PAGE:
I have to admit, I didn’t always like Elanna. She did some irrational things, particularly in the beginning–and although the narrative made it look like there would be consequences and she was also aware of that, one of the consequences was their timetable being forced dramatically forward and I didn’t feel like that actually happened. I thought her culture shock and loyalty to the “Bad Guys” were both sympathetic and realistically portrayed. However, she had a tendency to waffle, whether it was over big emotions, decisions, or something as simple as a sentence about her own ability to shoot.

I grip the pistol in the sleeve of my greatcoat, though it’s almost too bulky to fit alongside my arm. It occurs to me that I’m as likely to shoot off my hand as shoot an assailant, though I’m a decent markswoman under ordinary circumstances–which would be hunting pheasants at the king’s country estate.

Still! She learns to embrace what’s important and really gets into the role she initially feared. It’s awesome to see her standing tall as a major figure of government.

In all, this is a good start to a series, with an impressive world, a huge cast, interesting magic and truly gorgeous descriptions of both that magic and the land. I’d recommend it to any Fantasy reader for the steward of the land stuff alone.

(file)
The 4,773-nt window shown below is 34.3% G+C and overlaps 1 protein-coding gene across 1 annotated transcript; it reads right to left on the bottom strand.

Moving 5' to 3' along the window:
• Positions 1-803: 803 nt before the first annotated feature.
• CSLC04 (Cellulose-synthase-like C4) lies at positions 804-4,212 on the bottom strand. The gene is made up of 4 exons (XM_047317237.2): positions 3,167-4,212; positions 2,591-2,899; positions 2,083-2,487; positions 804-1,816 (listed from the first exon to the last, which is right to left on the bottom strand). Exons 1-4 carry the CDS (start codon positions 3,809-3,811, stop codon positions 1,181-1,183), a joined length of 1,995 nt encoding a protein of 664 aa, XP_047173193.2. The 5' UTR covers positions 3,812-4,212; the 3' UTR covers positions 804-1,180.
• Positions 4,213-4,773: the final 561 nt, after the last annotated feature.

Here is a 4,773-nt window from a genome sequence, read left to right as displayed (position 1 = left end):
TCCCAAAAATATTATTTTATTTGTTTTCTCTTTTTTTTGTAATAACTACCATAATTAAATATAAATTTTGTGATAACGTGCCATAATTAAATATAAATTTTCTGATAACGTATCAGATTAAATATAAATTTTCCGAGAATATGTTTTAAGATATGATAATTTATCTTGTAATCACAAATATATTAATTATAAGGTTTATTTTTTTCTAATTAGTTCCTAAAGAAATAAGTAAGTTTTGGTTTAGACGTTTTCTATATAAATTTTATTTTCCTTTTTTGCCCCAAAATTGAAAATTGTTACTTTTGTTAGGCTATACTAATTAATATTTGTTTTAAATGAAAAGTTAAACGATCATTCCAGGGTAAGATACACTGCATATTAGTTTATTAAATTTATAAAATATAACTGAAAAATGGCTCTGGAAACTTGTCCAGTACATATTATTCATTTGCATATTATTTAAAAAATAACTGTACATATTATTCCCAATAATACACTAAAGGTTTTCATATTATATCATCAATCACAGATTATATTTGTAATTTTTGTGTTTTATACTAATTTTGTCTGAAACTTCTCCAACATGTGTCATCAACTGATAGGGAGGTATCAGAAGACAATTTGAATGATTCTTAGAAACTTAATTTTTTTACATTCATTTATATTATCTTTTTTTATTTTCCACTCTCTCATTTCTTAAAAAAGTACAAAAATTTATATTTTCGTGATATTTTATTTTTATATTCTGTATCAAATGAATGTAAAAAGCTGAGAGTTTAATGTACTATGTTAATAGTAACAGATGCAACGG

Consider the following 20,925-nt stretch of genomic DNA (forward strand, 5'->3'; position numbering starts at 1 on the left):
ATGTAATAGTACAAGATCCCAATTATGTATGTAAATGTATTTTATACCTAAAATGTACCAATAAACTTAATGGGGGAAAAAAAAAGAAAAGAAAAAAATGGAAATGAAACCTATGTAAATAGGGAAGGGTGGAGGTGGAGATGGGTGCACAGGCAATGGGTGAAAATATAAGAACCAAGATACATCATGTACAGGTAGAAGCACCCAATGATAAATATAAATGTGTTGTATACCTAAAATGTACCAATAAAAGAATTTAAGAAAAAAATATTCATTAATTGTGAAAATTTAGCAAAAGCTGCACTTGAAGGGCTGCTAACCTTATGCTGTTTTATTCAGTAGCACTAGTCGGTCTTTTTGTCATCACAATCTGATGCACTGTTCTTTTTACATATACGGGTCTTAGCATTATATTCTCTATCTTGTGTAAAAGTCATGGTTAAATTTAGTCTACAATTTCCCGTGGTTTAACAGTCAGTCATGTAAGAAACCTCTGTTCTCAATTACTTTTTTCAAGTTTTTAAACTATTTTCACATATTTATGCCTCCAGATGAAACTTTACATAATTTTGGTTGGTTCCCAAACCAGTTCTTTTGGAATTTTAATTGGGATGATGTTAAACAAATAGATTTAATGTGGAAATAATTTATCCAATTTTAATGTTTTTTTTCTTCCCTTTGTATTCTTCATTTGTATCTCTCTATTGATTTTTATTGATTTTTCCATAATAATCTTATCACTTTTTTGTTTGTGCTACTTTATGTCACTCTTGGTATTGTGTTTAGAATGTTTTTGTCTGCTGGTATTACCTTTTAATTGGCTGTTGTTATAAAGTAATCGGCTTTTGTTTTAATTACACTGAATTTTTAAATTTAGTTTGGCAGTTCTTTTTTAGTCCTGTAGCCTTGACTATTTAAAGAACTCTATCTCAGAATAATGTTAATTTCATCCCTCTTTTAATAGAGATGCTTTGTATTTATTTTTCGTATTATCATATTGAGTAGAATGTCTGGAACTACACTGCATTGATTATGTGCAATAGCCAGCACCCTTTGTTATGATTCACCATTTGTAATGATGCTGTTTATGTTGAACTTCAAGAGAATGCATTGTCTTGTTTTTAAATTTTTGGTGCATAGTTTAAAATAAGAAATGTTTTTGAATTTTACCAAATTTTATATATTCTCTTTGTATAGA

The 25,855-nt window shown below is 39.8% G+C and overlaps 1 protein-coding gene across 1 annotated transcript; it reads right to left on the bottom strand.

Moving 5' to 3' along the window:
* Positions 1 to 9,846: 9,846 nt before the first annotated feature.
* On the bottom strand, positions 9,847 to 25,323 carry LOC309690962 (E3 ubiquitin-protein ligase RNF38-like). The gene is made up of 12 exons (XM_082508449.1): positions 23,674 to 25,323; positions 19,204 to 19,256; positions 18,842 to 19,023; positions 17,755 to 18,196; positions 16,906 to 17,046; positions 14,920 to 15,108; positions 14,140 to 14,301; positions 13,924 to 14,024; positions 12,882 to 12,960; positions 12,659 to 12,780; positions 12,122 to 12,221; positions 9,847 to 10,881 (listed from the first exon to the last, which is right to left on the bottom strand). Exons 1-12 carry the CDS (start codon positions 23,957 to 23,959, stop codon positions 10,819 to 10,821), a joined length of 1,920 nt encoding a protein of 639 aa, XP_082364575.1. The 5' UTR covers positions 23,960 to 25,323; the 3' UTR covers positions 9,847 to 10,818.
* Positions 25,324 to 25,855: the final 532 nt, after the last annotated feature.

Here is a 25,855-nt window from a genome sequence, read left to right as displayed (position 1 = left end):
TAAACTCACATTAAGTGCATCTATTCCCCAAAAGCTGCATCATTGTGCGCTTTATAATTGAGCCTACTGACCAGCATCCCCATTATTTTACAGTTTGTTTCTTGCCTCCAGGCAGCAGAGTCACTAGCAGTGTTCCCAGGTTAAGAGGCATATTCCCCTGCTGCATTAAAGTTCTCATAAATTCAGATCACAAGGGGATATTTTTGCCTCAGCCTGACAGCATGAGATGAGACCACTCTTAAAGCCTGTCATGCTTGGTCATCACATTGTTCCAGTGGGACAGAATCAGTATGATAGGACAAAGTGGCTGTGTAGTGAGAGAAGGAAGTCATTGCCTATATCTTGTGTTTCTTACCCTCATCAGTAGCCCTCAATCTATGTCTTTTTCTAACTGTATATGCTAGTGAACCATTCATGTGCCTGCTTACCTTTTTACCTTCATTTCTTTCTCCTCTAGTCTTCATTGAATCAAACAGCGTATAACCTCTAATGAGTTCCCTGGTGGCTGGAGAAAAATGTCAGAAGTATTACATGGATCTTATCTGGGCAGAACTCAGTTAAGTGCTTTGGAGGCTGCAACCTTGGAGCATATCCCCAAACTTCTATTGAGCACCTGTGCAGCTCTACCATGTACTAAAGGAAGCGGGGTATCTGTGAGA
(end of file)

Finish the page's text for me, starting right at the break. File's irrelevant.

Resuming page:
Note to those who screen sexual content: there is a sex scene later in the book. There’s no explicit language, just sensuality and a lot of allusion. I’d call it a step closer to explicit from detailed make-out scenes.


Review – The Golden Specific

The Golden Specific, Historical Fantasy by SE Grove

Series: The Mapmaker’s Trilogy #2

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My rating: ⭐️⭐️⭐️⭐️

It’s rare to find a second book in a trilogy–more so than in a longer series–that’s as good or better than the first book. Usually it’s no fault on the author’s part, either. Pulling together all of the elements that worked the first time round while keeping things fresh is a daunting task. One wants to see the characters back and recognisable, but not wholly unchanged, particularly if time is supposed to have passed, and adding new characters can be a gamble if the first book’s cast was noticeably large.